Mary and I passed the summer in the San Francisco Bay and Sacramento River Delta areas. We met there, married, and moved out of the area to Colorado in 1996 to enjoy a bigger house and higher standard of living. It was our first extended return trip, although we’ve visited several times for a few days.
The impetus for our trip was the wedding of Steve McDermid, the son of Mary’s cousin, and his bride Katie Windle in San Francisco. We were planning to go to Hood River in Oregon so that I could learn to kitesurf, but San Francisco is almost as windy, and also gave us the opportunity to visit old friends and enjoy the resources of the highest concentration of tech businesses in the world.
We didn’t familiarize ourselves with the Sacramento Delta when we lived there, despite it being so close, but it’s an interesting place to visit. There’s a huge wind farm near the kitesurfing haven of Rio Vista, but I didn’t learn to kitesurf as planned because I was busy riding my bicycle, paddling my kayak, reconnecting with old friends, and meeting techies from the International Game Developers Association and Hacks and Hackers. As John Lennon once said, life is what happens to you while you’re busy making other plans.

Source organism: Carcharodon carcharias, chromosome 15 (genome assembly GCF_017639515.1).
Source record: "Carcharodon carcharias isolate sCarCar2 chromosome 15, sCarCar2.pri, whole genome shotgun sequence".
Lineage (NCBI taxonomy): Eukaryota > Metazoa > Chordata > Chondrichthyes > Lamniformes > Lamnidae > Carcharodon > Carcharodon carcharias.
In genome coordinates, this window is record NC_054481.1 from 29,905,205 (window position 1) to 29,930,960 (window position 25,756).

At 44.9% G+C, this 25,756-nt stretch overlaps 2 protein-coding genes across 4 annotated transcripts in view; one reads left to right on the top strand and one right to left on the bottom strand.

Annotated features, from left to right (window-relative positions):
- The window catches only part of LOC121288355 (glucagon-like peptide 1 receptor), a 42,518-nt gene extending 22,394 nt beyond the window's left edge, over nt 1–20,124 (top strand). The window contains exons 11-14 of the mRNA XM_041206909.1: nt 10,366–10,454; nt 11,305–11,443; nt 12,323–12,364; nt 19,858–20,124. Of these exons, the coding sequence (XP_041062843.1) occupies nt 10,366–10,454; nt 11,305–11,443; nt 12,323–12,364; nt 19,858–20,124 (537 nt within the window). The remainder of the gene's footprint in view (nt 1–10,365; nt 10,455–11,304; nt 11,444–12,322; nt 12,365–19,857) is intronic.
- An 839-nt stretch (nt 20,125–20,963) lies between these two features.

Visiting places and people from our past reminded us of how much our lives have changed during the last 20 years. We’re thankful to remain healthy, wealthy, and fit after all these years. My only regret was that I was unable to persuade Mary to rollerblade at Crystal Springs Reservoir, where we met at an event of the San Francisco Singles Ski Club. If you’re single in the Bay Area, we highly recommend it any time of the year!
I uploaded a several groups of pictures from our adventures that appear in the Galleries menu, including a visit to the foggy Point Reyes Lighthouse, the McDermid-Windle wedding, Santa Rosa, Bodega Bay, and a sailing trip on San Pablo Bay with the North Bay Sailing Club, a sociable group that welcomes locals and visitors like us.
We visited Saratoga, a town with hot springs named after the town in New York where the Rockefellers and other rich people own country homes. It lies in the Santa Cruz mountains and was a vacation destination for people in San Francisco more than 100 years before Silicon Valley emerged below. The best view is from The Mountain Winery, founded as the Paul Masson Winery in 1856. It’s a popular place for companies to bring their employees on Friday afternoons. Adobe and Hewlett-Packard convened meetings the day we visited.